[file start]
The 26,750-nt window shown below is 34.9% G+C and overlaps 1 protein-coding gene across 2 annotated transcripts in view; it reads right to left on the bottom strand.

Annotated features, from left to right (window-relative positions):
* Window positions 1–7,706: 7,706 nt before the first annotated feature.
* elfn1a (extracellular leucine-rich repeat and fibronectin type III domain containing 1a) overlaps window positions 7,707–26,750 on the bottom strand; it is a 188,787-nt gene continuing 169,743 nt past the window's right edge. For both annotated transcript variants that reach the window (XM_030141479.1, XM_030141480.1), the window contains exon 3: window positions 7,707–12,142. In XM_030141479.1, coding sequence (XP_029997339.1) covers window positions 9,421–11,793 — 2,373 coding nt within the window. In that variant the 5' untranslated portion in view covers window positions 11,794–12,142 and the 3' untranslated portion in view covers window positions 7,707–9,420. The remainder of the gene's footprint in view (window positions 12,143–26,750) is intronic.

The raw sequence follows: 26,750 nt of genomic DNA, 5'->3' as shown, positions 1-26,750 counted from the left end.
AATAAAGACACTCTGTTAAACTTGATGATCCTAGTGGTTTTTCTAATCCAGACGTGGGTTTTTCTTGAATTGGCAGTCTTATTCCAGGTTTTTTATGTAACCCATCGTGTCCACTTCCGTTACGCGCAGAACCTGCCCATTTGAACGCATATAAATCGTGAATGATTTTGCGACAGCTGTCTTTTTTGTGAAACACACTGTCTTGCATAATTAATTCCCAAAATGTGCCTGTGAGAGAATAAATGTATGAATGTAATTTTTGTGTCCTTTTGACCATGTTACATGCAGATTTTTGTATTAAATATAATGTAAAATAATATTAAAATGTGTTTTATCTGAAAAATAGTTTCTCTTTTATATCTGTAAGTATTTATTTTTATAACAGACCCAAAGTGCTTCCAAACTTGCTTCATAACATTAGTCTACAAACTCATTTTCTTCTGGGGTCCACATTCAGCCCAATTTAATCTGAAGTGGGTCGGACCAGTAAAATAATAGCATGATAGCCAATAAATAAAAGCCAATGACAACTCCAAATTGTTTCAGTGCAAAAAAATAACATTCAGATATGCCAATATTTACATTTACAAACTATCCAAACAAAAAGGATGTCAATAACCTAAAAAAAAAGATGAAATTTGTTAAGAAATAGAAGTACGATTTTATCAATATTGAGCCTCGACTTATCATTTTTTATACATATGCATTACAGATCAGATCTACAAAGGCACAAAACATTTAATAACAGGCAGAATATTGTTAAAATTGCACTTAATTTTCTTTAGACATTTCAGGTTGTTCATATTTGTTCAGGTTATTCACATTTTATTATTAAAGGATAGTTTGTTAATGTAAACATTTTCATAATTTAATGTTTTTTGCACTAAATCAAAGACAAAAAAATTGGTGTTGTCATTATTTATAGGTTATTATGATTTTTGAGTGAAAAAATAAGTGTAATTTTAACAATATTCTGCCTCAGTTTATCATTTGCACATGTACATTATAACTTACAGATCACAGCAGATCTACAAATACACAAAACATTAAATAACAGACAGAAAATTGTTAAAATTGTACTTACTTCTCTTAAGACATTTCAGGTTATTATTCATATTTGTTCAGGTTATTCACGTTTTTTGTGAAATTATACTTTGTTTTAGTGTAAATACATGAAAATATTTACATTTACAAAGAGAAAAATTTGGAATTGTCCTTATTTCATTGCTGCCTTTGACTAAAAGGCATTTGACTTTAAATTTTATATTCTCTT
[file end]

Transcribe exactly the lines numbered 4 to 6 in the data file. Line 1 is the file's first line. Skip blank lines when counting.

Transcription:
* elfn1a (extracellular leucine-rich repeat and fibronectin type III domain containing 1a) overlaps window positions 7,707–26,750 on the bottom strand; it is a 188,787-nt gene continuing 169,743 nt past the window's right edge. For both annotated transcript variants that reach the window (XM_030141479.1, XM_030141480.1), the window contains exon 3: window positions 7,707–12,142. In XM_030141479.1, coding sequence (XP_029997339.1) covers window positions 9,421–11,793 — 2,373 coding nt within the window. In that variant the 5' untranslated portion in view covers window positions 11,794–12,142 and the 3' untranslated portion in view covers window positions 7,707–9,420. The remainder of the gene's footprint in view (window positions 12,143–26,750) is intronic.

The raw sequence follows: 26,750 nt of genomic DNA, 5'->3' as shown, positions 1-26,750 counted from the left end.
AATAAAGACACTCTGTTAAACTTGATGATCCTAGTGGTTTTTCTAATCCAGACGTGGGTTTTTCTTGAATTGGCAGTCTTATTCCAGGTTTTTTATGTAACCCATCGTGTCCACTTCCGTTACGCGCAGAACCTGCCCATTTGAACGCATATAAATCGTGAATGATTTTGCGACAGCTGTCTTTTTTGTGAAACACACTGTCTTGCATAATTAATTCCCAAAATGTGCCTGTGAGAGAATAAATGTATGAATGTAATTTTTGTGTCCTTTTGACCATGTTACATGCAGATTTTTGTATTAAATATAATGTAAAATAATATTAAAATGTGTTTTATCTGAAAAATAGTTTCTCTTTTATATCTGTAAGTATTTATTTTTATAACAGACCCAAAGTGCTTCCAAACTTGCTTCATAACATTAGTCTACAAACTCATTTTCTTCTGGGGTCCACATTCAGCCCAATTTAATCTGAAGTGGGTCGGACCAGTAAAATAATAGCATGATAGCCAATAAATAAAAGCCAATGACAACTCCAAATTGTTTCAGTGCAAAAAAATAACATTCAGATATGCCAATATTTACATTTACAAACTATCCAAACAAAAAGGATGTCAATAACCTAAAAAAAAAGATGAAATTTGTTAAGAAATAGAAGTACGATTTTATCAATATTGAGCCTCGACTTATCATTTTTTATACATATGCATTACAGATCAGATCTACAAAGGCACAAAACATTTAATAACAGGCAGAATATTGTTAAAATTGCACTTAATTTTCTTTAGACATTTCAGGTTGTTCATATTTGTTCAGGTTATTCACATTTTATTATTAAAGGATAGTTTGTTAATGTAAACATTTTCATAATTTAATGTTTTTTGCACTAAATCAAAGACAAAAAAATTGGTGTTGTCATTATTTATAGGTTATTATGATTTTTGAGTGAAAAAATAAGTGTAATTTTAACAATATTCTGCCTCAGTTTATCATTTGCACATGTACATTATAACTTACAGATCACAGCAGATCTACAAATACACAAAACATTAAATAACAGACAGAAAATTGTTAAAATTGTACTTACTTCTCTTAAGACATTTCAGGTTATTATTCATATTTGTTCAGGTTATTCACGTTTTTTGTGAAATTATACTTTGTTTTAGTGTAAATACATGAAAATATTTACATTTACAAAGAGAAAAATTTGGAATTGTCCTTATTTCATTGCTGCCTTTGACTAAAAGGCATTTGACTTTAAATTTTATATTCTCTT